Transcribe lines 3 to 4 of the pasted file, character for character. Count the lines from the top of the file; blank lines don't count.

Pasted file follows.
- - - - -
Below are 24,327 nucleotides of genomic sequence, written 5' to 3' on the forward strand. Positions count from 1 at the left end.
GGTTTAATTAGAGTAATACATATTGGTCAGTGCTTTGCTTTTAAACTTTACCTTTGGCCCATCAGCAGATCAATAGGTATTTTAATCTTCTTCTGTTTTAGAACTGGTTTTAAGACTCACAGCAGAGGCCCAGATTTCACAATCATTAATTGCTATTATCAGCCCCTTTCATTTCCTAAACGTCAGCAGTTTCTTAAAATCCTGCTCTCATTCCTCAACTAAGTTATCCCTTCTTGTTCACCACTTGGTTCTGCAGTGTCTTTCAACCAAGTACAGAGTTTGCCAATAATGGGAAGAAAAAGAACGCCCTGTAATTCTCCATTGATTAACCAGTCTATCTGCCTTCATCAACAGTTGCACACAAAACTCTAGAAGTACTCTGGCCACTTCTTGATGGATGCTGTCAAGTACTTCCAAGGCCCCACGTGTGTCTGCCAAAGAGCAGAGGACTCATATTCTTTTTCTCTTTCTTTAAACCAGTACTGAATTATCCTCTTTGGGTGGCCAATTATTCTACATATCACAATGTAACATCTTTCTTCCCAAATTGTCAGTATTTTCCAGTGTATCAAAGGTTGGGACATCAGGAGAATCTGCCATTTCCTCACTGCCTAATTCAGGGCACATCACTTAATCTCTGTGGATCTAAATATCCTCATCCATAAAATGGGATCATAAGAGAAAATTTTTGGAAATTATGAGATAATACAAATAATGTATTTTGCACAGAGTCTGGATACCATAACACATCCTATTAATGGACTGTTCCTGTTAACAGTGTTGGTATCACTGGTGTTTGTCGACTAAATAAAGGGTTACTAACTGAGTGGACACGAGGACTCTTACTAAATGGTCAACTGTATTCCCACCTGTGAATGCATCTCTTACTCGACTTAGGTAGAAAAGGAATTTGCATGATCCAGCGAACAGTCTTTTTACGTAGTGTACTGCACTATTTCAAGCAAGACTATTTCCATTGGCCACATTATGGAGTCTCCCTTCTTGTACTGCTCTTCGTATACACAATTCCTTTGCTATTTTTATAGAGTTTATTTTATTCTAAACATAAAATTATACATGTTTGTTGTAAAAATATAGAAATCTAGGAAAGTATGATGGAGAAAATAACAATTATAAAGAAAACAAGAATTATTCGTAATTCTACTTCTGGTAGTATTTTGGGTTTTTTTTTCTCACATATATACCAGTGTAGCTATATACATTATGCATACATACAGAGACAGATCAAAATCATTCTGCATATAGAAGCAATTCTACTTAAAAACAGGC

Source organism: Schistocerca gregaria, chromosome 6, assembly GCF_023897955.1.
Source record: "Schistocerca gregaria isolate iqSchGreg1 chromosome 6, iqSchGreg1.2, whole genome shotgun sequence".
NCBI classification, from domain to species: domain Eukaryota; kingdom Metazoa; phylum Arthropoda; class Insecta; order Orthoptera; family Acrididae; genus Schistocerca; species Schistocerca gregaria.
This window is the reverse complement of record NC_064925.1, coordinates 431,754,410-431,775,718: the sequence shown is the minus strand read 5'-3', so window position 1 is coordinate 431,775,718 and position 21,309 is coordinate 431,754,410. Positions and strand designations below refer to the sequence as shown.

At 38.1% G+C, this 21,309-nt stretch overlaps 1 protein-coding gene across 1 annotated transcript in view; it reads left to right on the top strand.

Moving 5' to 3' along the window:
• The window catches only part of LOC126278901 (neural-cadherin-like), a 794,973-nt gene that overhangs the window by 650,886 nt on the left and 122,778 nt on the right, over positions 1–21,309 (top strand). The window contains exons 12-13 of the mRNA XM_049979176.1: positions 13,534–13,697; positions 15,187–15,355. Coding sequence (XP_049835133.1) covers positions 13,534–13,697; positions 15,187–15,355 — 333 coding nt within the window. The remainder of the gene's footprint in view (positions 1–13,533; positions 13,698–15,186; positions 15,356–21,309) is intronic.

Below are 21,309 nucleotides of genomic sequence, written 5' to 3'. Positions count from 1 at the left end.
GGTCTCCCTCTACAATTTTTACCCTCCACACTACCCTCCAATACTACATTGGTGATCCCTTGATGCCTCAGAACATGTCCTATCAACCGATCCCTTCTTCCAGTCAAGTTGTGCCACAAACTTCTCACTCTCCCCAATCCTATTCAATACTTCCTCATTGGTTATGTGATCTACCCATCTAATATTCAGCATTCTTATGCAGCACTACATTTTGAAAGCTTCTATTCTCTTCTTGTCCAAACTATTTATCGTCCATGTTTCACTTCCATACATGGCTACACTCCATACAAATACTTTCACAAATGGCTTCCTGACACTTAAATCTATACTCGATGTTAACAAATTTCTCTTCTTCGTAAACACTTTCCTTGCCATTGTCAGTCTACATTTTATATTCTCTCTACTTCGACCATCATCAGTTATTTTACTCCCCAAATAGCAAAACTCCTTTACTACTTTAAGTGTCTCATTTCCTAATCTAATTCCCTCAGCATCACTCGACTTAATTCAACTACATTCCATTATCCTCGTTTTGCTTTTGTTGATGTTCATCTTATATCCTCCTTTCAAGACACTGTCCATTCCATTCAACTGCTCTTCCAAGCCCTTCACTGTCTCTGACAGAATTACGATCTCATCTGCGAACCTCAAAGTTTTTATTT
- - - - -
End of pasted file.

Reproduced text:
Source organism: Schistocerca gregaria, chromosome 6, assembly GCF_023897955.1.
Source record: "Schistocerca gregaria isolate iqSchGreg1 chromosome 6, iqSchGreg1.2, whole genome shotgun sequence".